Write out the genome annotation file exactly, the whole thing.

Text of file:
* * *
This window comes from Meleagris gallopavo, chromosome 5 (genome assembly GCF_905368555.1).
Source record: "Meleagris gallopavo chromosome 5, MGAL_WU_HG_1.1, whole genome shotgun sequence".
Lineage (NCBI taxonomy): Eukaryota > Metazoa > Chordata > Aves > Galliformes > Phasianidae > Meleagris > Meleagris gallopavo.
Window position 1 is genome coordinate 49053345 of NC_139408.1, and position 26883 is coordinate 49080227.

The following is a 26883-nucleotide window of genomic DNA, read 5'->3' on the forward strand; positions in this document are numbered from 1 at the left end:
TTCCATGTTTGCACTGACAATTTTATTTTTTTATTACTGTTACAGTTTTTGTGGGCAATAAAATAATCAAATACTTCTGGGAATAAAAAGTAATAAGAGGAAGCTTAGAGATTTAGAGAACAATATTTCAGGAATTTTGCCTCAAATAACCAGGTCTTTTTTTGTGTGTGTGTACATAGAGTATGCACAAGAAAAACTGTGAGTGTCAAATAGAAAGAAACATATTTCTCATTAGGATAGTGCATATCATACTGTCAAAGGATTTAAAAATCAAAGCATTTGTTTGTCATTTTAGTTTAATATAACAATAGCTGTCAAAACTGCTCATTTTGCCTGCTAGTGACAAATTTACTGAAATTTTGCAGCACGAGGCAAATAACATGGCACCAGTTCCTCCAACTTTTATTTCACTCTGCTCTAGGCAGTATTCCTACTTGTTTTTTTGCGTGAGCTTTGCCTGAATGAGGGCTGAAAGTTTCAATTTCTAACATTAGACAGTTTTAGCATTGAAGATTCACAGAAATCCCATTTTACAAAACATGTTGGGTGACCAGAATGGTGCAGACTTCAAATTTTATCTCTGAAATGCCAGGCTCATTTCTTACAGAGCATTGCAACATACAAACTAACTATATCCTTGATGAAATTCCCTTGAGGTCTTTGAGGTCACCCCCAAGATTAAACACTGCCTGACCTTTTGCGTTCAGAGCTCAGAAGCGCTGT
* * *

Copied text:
This window comes from Meleagris gallopavo, chromosome 5 (genome assembly GCF_905368555.1).
Source record: "Meleagris gallopavo chromosome 5, MGAL_WU_HG_1.1, whole genome shotgun sequence".
Lineage (NCBI taxonomy): Eukaryota > Metazoa > Chordata > Aves > Galliformes > Phasianidae > Meleagris > Meleagris gallopavo.
Window position 1 is genome coordinate 49053345 of NC_139408.1, and position 26883 is coordinate 49080227.

The following is a 26883-nucleotide window of genomic DNA, read 5'->3' on the forward strand; positions in this document are numbered from 1 at the left end:
TTCCATGTTTGCACTGACAATTTTATTTTTTTATTACTGTTACAGTTTTTGTGGGCAATAAAATAATCAAATACTTCTGGGAATAAAAAGTAATAAGAGGAAGCTTAGAGATTTAGAGAACAATATTTCAGGAATTTTGCCTCAAATAACCAGGTCTTTTTTTGTGTGTGTGTACATAGAGTATGCACAAGAAAAACTGTGAGTGTCAAATAGAAAGAAACATATTTCTCATTAGGATAGTGCATATCATACTGTCAAAGGATTTAAAAATCAAAGCATTTGTTTGTCATTTTAGTTTAATATAACAATAGCTGTCAAAACTGCTCATTTTGCCTGCTAGTGACAAATTTACTGAAATTTTGCAGCACGAGGCAAATAACATGGCACCAGTTCCTCCAACTTTTATTTCACTCTGCTCTAGGCAGTATTCCTACTTGTTTTTTTGCGTGAGCTTTGCCTGAATGAGGGCTGAAAGTTTCAATTTCTAACATTAGACAGTTTTAGCATTGAAGATTCACAGAAATCCCATTTTACAAAACATGTTGGGTGACCAGAATGGTGCAGACTTCAAATTTTATCTCTGAAATGCCAGGCTCATTTCTTACAGAGCATTGCAACATACAAACTAACTATATCCTTGATGAAATTCCCTTGAGGTCTTTGAGGTCACCCCCAAGATTAAACACTGCCTGACCTTTTGCGTTCAGAGCTCAGAAGCGCTGT